The Justice Department opened an investigation into the death of Eric Garner, a Staten Island, New York, man who died when a New York City Police Department officer put him in an unsanctioned chokehold in July, Attorney General Eric Holder announced on Wednesday. A New York grand jury decided not to indict the officer responsible for Garner’s death on Wednesday, sparking national criticism just a week after a St. Louis grand jury did not indict Officer Darren Wilson in the death of Michael Brown in suburban Ferguson.
“We have all seen the video of Mr. Garner's arrest. His death, of course, was a tragedy. All lives must be valued. All lives,” Holder said, appearing to reference the popular protest phrase “black lives matter” that has been seen on protest signs in Ferguson and across social media.
“This is not a New York issue or a Ferguson issue alone,” he continued. “Those who have protested peacefully across our great nation following the grand jury's decision in Ferguson have made that clear.”
The probe will investigate whether Garner's civil rights were infringed upon during his arrest and death. The DOJ will also conduct a "complete review of the materials gathered," during the initial NYPD investigation into Garner's death. Holder said the FBI and the U.S. Attorney's office had been watching the case closely since Garner's death.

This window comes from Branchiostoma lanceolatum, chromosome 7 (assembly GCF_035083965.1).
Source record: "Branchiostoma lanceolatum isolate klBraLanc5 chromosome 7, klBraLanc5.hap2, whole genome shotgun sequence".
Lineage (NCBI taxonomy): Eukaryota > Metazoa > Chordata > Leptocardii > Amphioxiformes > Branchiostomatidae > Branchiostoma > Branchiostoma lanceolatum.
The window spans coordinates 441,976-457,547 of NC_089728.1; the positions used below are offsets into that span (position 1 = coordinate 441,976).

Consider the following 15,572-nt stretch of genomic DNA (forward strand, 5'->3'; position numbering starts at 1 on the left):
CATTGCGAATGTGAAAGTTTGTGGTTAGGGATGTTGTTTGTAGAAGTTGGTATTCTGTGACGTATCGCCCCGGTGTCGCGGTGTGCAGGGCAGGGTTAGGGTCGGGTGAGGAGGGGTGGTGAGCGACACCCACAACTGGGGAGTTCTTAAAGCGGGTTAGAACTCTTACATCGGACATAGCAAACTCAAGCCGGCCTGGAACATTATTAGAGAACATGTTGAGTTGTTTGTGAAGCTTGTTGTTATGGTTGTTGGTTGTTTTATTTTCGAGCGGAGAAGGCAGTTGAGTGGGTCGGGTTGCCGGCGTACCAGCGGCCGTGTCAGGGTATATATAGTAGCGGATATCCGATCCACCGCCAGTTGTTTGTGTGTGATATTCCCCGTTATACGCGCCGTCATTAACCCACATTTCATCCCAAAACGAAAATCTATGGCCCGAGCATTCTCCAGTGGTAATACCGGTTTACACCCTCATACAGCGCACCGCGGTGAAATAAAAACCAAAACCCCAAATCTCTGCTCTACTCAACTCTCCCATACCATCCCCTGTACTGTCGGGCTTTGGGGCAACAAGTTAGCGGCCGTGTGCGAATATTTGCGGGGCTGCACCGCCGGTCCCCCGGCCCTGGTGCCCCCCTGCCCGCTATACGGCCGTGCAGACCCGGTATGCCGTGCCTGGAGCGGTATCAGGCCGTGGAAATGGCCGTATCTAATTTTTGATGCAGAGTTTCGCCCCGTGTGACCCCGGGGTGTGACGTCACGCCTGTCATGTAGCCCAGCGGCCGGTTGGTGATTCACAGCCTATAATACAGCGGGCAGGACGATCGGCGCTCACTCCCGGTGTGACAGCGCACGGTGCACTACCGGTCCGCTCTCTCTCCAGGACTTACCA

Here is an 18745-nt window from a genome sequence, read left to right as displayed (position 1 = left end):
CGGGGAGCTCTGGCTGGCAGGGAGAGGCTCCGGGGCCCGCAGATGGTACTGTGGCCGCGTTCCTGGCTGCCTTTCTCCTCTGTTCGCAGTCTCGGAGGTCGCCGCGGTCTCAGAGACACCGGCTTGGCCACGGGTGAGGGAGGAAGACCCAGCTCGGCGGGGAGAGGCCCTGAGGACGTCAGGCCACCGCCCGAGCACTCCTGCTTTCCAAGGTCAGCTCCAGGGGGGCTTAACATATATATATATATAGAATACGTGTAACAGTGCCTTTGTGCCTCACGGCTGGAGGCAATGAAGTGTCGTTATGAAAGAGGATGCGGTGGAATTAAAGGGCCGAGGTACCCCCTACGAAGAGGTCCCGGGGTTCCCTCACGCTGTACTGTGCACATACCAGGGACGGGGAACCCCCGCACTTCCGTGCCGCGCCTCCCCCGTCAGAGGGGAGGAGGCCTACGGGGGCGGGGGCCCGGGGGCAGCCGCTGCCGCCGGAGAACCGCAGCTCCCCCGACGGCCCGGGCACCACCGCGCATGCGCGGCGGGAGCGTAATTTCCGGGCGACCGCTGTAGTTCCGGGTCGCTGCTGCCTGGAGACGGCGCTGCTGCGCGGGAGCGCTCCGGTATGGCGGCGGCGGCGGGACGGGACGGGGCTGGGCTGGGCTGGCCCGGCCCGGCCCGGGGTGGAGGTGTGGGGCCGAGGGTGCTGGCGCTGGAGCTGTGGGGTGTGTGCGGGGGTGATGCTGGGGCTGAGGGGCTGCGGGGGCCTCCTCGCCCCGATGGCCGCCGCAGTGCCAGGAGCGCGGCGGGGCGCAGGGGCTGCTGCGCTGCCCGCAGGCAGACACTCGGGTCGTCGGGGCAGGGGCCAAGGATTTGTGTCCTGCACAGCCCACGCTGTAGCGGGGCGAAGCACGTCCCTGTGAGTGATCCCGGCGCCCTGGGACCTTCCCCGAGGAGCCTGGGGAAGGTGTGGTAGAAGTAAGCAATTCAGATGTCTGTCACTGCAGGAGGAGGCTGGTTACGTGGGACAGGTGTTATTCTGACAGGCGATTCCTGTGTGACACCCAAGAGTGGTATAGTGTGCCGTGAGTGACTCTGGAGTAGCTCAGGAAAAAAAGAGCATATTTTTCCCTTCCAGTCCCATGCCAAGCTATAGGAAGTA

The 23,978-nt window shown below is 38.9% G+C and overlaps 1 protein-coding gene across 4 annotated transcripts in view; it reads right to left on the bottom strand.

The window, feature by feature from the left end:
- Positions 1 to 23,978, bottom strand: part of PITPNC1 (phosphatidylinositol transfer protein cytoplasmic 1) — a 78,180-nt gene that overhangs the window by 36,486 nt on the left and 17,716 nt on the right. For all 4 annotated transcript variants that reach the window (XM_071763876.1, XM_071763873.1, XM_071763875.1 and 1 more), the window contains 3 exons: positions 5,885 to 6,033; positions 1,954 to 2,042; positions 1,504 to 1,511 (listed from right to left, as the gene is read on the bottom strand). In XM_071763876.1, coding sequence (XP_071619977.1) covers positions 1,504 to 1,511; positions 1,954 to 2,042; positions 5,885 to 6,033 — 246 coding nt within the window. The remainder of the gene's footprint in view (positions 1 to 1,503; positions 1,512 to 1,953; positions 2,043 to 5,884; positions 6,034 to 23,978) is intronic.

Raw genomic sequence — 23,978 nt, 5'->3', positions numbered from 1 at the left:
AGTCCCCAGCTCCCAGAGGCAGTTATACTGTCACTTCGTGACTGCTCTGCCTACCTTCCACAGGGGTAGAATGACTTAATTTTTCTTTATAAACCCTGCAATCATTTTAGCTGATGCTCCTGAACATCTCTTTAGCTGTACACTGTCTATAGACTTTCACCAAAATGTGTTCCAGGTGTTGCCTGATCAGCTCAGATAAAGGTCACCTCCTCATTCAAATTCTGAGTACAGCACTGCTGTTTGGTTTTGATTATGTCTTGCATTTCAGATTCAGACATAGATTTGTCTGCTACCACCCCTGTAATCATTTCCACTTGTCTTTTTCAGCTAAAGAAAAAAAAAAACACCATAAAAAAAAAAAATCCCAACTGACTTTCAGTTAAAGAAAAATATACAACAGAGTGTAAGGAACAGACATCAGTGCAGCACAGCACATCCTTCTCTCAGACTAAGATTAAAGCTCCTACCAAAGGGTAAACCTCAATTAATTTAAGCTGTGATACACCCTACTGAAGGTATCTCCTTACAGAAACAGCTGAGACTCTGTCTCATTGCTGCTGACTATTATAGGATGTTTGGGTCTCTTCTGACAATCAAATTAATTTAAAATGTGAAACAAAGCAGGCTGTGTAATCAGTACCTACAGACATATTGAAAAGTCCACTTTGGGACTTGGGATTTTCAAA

The Justice Department is in the middle of a separate but similar investigation into the death of 18-year-old Brown, an unarmed black man fatally shot by a white police officer. A grand jury also decided not to indict Wilson in that case last week.
The grand jury decision sparked protests across New York City and a social media campaign under the hashtags #ICantBreath and #EricGarner. The former refers to Garner’s pleas to police officers as they held him down, suffocating him. Police officers restrained Garner during an argument after police approached him for selling untaxed, loose cigarettes outside of a store in Tompkinsville. A city medical examiner determined in July that his death was a homicide caused by compression of the neck and chest, exacerbated by Garner’s obesity, asthma and hypertension.
“As the brother of a retired police officer, I've seen that the vast majority of law enforcement officers perform their duties valiantly,” Holder said. “It is for their sake that we must seek to heal the breakdown in trust we have seen.”
The American Civil Liberties Union released a petition this week urging the DOJ to ban racial profiling by police following the Ferguson grand jury decision and added today that the grand jury decision to not indict Garner was further evidence that there is a systemic problem with racial profiling and a lack of police accountability countrywide.
“[The Garner decision] follows an appalling national pattern where police officers use excessive and sometimes fatal force against people of color and are frequently not held responsible,” the petition read.